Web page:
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I simply have no idea how this result is found $$I=\hbar \sqrt{\ell(\ell+1)}.$$ The result seems to just be dumped in textbooks rather than explained. I can get the result that $I_z=\hbar m_j$. Please explain as clearly as possible how this is derived.

Also, any pointers towards any books/videos that may help me learn quantum mechanics would be appreciated.

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  • $\begingroup$ Related: physics.stackexchange.com/q/148421/2451 $\endgroup$ – Qmechanic Apr 3 '15 at 20:16
  • $\begingroup$ That's actually a bit of a thorny problem, but the gist has to be something like, "we get this equation for $\Phi(\phi)$, we can assume $\Phi(\phi) = Z(\cos(\phi))$ because on this range $\cos$ is invertible; that gives the associated Legendre equation in $z = \cos\phi$, then to get a proper solution we need (at least) $\Phi'(0) = \Phi'(\pi) = 0$, and possibly for other derivatives to also vanish." Those boundary conditions are pretty much the only things that can quantize the associated number to $\ell (\ell + 1).$ $\endgroup$ – CR Drost Jul 18 '15 at 22:14
  • $\begingroup$ ACuriousMind's answer is correct, but is not going to demystify this issue for people who are not fluent in group theory. For a very rough, intuitive, visual argument, see section 14.2.4 of my book Simple Nature: lightandmatter.com/area1sn.html . $\endgroup$ – Ben Crowell Apr 21 '18 at 19:15
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This comes from the representation theory of the rotation group $\mathrm{SO}(3)$.

Quantum mechanics takes place in a vector space, and observables are operators on this space. The total amount of angular momentum is obtained from the angular momenta $L_x,L_y,L_z$ about the three axes of space as $$ L = \sqrt{L_x^2+L_y^2+L_z^2} $$ since that is the length of the vector $\vec L = (L_x,L_y,L_z)^T$.

The representation theory of the rotation group now tells you that the only possible values for $L$ on so-called irreducible representations, to which the states with $I = \sqrt{l(l+1)}$ belong, are restricted to $L = \sqrt{l(l+1)}$ with $l$ an integer. You cannot make $L_x,L_y,L_z$ behave as angular momentum operators (i.e. as operators which generate the rotations in the sense that they form the Lie algebra belonging to the rotation group) without $L$ taking these integer values. The proof of this is technical and found e.g. on the Wikipedia page I linked in the beginning, or, in another approach, found in my answer here.

The prefactor $\hbar = \frac{h}{2\pi}$ for $\sqrt{l(l+1)}$ is found by dimensional analysis and comparing to experimental results.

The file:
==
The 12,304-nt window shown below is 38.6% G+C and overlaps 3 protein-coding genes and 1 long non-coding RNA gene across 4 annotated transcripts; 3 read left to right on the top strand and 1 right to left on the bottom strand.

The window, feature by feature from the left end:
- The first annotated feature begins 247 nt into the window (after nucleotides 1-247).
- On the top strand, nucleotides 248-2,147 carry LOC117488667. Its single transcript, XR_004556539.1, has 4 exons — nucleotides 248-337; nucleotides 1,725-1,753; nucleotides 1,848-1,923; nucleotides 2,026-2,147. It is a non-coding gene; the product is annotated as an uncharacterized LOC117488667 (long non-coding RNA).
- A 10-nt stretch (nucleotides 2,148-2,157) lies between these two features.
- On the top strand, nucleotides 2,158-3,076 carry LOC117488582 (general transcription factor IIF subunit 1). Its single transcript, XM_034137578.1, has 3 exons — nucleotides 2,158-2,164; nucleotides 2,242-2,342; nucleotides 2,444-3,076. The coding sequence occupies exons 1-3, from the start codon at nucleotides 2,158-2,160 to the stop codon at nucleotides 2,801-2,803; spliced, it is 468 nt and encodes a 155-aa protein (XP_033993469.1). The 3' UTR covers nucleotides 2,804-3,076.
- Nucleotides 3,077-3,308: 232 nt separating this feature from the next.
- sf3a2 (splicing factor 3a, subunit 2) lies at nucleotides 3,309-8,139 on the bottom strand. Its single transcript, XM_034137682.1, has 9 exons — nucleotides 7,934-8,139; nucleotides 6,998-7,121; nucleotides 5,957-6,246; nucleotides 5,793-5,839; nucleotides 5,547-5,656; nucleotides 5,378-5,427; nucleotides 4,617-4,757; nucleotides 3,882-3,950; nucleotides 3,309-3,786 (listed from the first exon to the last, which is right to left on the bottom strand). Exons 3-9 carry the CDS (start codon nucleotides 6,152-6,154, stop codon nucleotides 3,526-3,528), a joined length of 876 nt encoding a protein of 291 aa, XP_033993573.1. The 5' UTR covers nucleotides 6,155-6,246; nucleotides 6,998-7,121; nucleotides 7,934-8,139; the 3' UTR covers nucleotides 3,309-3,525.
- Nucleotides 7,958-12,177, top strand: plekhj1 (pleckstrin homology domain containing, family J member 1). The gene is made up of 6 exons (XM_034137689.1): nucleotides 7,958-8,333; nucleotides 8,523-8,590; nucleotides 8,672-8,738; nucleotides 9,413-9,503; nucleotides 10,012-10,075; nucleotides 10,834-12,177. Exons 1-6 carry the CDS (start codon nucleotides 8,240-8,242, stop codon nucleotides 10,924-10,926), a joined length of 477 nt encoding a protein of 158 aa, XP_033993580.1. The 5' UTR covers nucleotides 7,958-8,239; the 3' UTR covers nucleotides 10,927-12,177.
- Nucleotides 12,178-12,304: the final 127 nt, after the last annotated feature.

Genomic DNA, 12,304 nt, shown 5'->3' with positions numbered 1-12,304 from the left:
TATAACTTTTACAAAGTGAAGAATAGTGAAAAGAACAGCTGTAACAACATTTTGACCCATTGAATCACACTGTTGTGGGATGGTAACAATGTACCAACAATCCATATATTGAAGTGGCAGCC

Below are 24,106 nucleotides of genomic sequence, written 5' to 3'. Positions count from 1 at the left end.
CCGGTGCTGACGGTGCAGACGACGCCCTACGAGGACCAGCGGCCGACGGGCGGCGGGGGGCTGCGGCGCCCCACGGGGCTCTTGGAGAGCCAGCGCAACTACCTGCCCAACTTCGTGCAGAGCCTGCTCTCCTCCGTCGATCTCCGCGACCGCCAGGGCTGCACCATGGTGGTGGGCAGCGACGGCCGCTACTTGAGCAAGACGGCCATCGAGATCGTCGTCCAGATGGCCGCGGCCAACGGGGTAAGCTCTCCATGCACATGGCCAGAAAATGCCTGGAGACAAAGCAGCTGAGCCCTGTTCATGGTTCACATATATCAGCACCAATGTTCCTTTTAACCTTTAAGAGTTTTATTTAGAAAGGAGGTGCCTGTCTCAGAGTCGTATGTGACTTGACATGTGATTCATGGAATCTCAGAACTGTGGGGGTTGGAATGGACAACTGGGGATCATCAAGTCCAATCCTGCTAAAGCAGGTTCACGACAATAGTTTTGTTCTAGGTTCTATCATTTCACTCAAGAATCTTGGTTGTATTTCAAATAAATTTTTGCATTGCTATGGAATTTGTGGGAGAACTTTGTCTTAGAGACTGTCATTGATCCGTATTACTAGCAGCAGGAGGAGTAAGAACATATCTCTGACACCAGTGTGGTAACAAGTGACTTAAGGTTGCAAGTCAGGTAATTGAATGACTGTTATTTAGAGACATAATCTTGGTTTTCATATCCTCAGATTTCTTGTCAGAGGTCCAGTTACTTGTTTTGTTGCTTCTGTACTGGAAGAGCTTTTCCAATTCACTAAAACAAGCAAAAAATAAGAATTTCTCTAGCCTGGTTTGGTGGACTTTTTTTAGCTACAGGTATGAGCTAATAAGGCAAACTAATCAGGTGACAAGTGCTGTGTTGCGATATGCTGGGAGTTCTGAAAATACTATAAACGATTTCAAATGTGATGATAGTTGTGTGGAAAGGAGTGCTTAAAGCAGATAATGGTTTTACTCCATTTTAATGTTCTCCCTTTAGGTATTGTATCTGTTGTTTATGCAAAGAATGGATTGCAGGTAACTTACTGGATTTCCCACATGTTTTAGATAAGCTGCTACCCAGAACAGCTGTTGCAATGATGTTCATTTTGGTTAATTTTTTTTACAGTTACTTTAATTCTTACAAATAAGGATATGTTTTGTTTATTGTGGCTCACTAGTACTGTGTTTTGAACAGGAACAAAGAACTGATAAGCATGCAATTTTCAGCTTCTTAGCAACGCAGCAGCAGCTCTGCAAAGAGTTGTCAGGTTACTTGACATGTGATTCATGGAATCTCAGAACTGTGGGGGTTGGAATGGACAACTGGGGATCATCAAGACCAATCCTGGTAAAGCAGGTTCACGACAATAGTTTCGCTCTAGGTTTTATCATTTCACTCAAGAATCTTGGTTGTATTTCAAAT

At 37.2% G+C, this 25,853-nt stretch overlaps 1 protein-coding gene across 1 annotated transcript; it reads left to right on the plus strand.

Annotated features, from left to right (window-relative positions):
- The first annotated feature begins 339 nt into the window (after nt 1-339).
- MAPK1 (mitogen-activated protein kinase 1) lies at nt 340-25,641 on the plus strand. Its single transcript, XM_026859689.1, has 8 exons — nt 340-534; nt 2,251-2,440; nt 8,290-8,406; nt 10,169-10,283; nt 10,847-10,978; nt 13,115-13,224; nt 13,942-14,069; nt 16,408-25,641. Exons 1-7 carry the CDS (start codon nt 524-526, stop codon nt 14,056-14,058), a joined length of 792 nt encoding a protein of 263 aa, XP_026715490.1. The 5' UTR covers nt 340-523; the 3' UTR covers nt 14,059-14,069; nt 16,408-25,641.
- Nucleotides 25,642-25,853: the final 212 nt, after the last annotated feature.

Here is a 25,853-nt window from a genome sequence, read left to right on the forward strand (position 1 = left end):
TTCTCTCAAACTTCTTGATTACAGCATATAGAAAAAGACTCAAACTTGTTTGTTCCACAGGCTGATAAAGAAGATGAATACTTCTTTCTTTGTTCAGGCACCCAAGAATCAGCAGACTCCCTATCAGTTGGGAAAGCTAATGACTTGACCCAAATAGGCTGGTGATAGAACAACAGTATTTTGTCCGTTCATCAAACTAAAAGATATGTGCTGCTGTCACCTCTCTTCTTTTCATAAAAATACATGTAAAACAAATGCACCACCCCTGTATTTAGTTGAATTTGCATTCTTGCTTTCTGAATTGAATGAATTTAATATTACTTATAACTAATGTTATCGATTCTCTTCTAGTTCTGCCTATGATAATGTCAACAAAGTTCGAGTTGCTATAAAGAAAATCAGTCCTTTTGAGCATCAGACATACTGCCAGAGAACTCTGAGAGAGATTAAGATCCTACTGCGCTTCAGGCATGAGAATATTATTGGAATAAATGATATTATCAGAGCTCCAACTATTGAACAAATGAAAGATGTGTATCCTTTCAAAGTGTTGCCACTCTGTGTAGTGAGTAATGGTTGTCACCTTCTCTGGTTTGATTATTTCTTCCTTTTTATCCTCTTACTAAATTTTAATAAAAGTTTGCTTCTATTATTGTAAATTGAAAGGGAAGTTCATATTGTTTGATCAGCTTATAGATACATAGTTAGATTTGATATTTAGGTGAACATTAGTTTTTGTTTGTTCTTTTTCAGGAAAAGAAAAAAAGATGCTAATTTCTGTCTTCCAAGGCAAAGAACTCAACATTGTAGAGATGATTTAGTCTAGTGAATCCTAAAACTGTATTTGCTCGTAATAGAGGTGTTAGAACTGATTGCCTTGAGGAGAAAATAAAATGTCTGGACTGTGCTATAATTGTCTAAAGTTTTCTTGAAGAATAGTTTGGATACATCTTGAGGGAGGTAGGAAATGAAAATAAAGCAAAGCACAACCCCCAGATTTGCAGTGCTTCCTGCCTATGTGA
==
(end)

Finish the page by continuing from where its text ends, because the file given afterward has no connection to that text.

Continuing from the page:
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    $\begingroup$ It's probably not as general, but there's also the fact that if you're solving Schrodinger's equation for a rotational system you'll end up with Legendre polynomials (or, in general, spherical harmonics), and if you don't quantize $\ell$ you won't get well-behaved solutions. $\endgroup$ – zeldredge Apr 3 '15 at 19:03
  • $\begingroup$ Is it not possible to get this result from the Schrodinger equation? $\endgroup$ – RobChem Apr 3 '15 at 19:06
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    $\begingroup$ @zeldredge: Actually, the spherical harmonics(link to relevant part of the Wiki article) with fixed $l$ are all the irreducible representations of the rotation group, so I believe that is a fully equivalent way if you have a rotationally invariant Hamiltonian. $\endgroup$ – ACuriousMind Apr 3 '15 at 19:07
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    $\begingroup$ Oh, I think you're right. Sorry, my representation theory isn't as good as it could be and I don't have good intuition for how it enters into things. $\endgroup$ – zeldredge Apr 3 '15 at 19:09
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    $\begingroup$ @RobChem: It is possible e.g. if you look at the hydrogen atom. You find that the solutions to the angular dependent part, the spherical harmonics, exhibit precisely the $l(l+1)$, but there it just kinda falls out of the structure of the solutions with little insight to it. The representation theory is the underlying reason. $\endgroup$ – ACuriousMind Apr 3 '15 at 19:11

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